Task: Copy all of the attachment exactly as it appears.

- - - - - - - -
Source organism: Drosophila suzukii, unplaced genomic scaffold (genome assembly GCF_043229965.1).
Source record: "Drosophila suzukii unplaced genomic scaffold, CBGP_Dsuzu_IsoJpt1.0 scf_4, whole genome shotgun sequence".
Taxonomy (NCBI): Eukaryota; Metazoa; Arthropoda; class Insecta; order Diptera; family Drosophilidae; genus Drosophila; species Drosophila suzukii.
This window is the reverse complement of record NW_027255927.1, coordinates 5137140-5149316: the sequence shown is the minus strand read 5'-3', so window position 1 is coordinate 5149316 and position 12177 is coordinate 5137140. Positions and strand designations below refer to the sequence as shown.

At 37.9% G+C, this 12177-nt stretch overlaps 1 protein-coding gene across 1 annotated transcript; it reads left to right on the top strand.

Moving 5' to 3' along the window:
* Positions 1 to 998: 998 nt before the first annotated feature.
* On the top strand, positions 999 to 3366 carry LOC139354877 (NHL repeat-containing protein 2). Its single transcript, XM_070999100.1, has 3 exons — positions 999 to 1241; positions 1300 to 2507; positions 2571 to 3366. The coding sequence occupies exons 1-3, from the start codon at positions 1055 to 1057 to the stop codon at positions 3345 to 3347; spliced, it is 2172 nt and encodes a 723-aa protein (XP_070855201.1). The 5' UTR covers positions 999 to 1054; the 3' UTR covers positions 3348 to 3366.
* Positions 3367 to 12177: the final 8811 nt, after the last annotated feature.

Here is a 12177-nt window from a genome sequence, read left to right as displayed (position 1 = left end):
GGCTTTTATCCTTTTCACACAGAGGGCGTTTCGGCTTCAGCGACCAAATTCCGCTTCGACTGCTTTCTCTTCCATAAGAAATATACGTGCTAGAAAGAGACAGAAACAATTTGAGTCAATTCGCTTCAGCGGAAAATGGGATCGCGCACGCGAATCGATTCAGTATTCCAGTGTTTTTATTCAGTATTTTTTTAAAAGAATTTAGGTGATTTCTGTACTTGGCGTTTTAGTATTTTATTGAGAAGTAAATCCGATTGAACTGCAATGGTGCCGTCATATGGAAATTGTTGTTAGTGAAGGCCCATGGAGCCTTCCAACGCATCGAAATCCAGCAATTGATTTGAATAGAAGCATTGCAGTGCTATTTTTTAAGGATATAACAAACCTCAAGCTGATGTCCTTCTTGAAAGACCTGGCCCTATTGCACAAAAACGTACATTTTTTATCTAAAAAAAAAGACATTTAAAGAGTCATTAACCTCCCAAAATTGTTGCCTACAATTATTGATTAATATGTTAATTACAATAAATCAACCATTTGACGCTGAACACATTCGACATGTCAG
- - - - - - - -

Source organism: Drosophila suzukii, unplaced genomic scaffold (genome assembly GCF_043229965.1).
Source record: "Drosophila suzukii unplaced genomic scaffold, CBGP_Dsuzu_IsoJpt1.0 scf_4, whole genome shotgun sequence".
Taxonomy (NCBI): Eukaryota; Metazoa; Arthropoda; class Insecta; order Diptera; family Drosophilidae; genus Drosophila; species Drosophila suzukii.
This window is the reverse complement of record NW_027255927.1, coordinates 5137140-5149316: the sequence shown is the minus strand read 5'-3', so window position 1 is coordinate 5149316 and position 12177 is coordinate 5137140. Positions and strand designations below refer to the sequence as shown.

At 37.9% G+C, this 12177-nt stretch overlaps 1 protein-coding gene across 1 annotated transcript; it reads left to right on the top strand.

Moving 5' to 3' along the window:
* Positions 1 to 998: 998 nt before the first annotated feature.
* On the top strand, positions 999 to 3366 carry LOC139354877 (NHL repeat-containing protein 2). Its single transcript, XM_070999100.1, has 3 exons — positions 999 to 1241; positions 1300 to 2507; positions 2571 to 3366. The coding sequence occupies exons 1-3, from the start codon at positions 1055 to 1057 to the stop codon at positions 3345 to 3347; spliced, it is 2172 nt and encodes a 723-aa protein (XP_070855201.1). The 5' UTR covers positions 999 to 1054; the 3' UTR covers positions 3348 to 3366.
* Positions 3367 to 12177: the final 8811 nt, after the last annotated feature.

Here is a 12177-nt window from a genome sequence, read left to right as displayed (position 1 = left end):
GGCTTTTATCCTTTTCACACAGAGGGCGTTTCGGCTTCAGCGACCAAATTCCGCTTCGACTGCTTTCTCTTCCATAAGAAATATACGTGCTAGAAAGAGACAGAAACAATTTGAGTCAATTCGCTTCAGCGGAAAATGGGATCGCGCACGCGAATCGATTCAGTATTCCAGTGTTTTTATTCAGTATTTTTTTAAAAGAATTTAGGTGATTTCTGTACTTGGCGTTTTAGTATTTTATTGAGAAGTAAATCCGATTGAACTGCAATGGTGCCGTCATATGGAAATTGTTGTTAGTGAAGGCCCATGGAGCCTTCCAACGCATCGAAATCCAGCAATTGATTTGAATAGAAGCATTGCAGTGCTATTTTTTAAGGATATAACAAACCTCAAGCTGATGTCCTTCTTGAAAGACCTGGCCCTATTGCACAAAAACGTACATTTTTTATCTAAAAAAAAAGACATTTAAAGAGTCATTAACCTCCCAAAATTGTTGCCTACAATTATTGATTAATATGTTAATTACAATAAATCAACCATTTGACGCTGAACACATTCGACATGTCAG